Public history, history presented in museums, parks and at historical sites, is the sharp end of scholarship. We Americans know our history. We remember what our parents, grandparents, and teachers told us about the way things were. We have seen John Wayne die defending the Alamo, and die again building airstrips in the South Pacific. However, our historical memory is often at odds with historical fact. James Oliver Horton and Lois Horton’s 2009 book “Slavery and Public History: the Tough Stuff of American Memory” is a collection of essays examining the causes and outcomes of some controversies that have resulted when memory and fact collide.
All the essays the Hortons chose for the book are readable and easy to follow. Given that a public historian’s job is to present complicated issues and events in a manner acceptable to experts and understandable to school children what else would you expect? In fact, he difference between “historical memory” and “historical fact” a distinction I have stumbled over in the past, is better explained here than in any historiography I have read. In addition to the opening theoretical articles there are several interesting case studies presented, the controversy on the new building for the Liberty Bell and its location on the site of the Presidents House, introducing the stories of bonded servants to tours at historical sites like Monticello and “My Old Kentucky Home” Park, and reinterpreting Richmond Virginia’s public space to encourage historical tourism in the new, New South, are interesting and, for me, somewhat surprising. Edward Linenthal wraps the book up by showing that our disconnect between our “historical memory” and our factual, documented history is not restricted to slavery or even to the United States by pointing out similar disconnects around the world.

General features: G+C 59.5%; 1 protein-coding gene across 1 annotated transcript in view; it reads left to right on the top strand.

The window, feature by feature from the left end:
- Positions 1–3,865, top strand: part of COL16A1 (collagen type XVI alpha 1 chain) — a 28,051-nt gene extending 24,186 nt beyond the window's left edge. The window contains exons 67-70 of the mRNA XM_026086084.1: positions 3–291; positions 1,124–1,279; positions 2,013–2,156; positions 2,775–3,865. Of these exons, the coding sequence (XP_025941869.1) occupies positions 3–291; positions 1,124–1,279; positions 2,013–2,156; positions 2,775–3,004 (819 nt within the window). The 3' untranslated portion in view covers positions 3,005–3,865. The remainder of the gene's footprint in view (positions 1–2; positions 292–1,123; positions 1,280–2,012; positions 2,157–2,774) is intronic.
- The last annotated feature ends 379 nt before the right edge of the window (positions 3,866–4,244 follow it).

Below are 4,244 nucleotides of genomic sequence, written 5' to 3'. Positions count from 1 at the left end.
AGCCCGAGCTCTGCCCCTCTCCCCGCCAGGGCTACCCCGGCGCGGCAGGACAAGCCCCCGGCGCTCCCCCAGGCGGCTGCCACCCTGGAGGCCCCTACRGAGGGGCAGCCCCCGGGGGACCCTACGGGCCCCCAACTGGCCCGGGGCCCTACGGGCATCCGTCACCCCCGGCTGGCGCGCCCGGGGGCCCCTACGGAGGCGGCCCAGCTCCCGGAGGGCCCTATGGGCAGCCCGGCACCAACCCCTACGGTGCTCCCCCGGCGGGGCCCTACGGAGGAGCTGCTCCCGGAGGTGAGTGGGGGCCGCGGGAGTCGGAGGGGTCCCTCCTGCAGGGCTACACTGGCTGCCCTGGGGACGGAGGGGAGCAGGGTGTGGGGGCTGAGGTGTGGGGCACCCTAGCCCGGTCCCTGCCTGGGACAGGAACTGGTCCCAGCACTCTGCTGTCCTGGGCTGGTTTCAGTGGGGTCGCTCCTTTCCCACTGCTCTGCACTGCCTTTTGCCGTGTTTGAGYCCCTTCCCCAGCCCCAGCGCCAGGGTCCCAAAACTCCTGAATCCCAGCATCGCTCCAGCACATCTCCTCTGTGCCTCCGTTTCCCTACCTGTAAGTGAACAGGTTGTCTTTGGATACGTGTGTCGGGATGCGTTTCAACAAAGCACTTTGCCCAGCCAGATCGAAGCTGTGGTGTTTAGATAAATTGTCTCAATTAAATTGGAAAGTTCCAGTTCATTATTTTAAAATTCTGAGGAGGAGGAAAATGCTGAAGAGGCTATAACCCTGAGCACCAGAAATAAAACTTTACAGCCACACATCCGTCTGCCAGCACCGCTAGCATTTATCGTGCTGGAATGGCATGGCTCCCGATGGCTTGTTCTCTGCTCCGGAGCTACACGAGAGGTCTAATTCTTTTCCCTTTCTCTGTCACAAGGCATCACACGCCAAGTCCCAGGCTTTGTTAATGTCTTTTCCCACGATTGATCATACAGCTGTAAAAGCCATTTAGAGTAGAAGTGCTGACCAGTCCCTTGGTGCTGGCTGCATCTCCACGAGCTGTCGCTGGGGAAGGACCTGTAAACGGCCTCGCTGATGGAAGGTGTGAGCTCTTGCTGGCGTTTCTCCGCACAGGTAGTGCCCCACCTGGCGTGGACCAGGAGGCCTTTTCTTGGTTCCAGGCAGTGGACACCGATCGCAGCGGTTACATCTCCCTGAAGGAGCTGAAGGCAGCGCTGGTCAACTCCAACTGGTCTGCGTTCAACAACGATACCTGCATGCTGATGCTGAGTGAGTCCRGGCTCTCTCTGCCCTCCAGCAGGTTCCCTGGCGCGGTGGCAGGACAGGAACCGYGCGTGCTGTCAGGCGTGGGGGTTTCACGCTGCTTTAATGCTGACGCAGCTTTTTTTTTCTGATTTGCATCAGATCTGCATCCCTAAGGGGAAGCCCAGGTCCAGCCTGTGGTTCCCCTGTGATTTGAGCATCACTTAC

If you have ever disagreed with something you read in a museum or on a monument you should enjoy this book.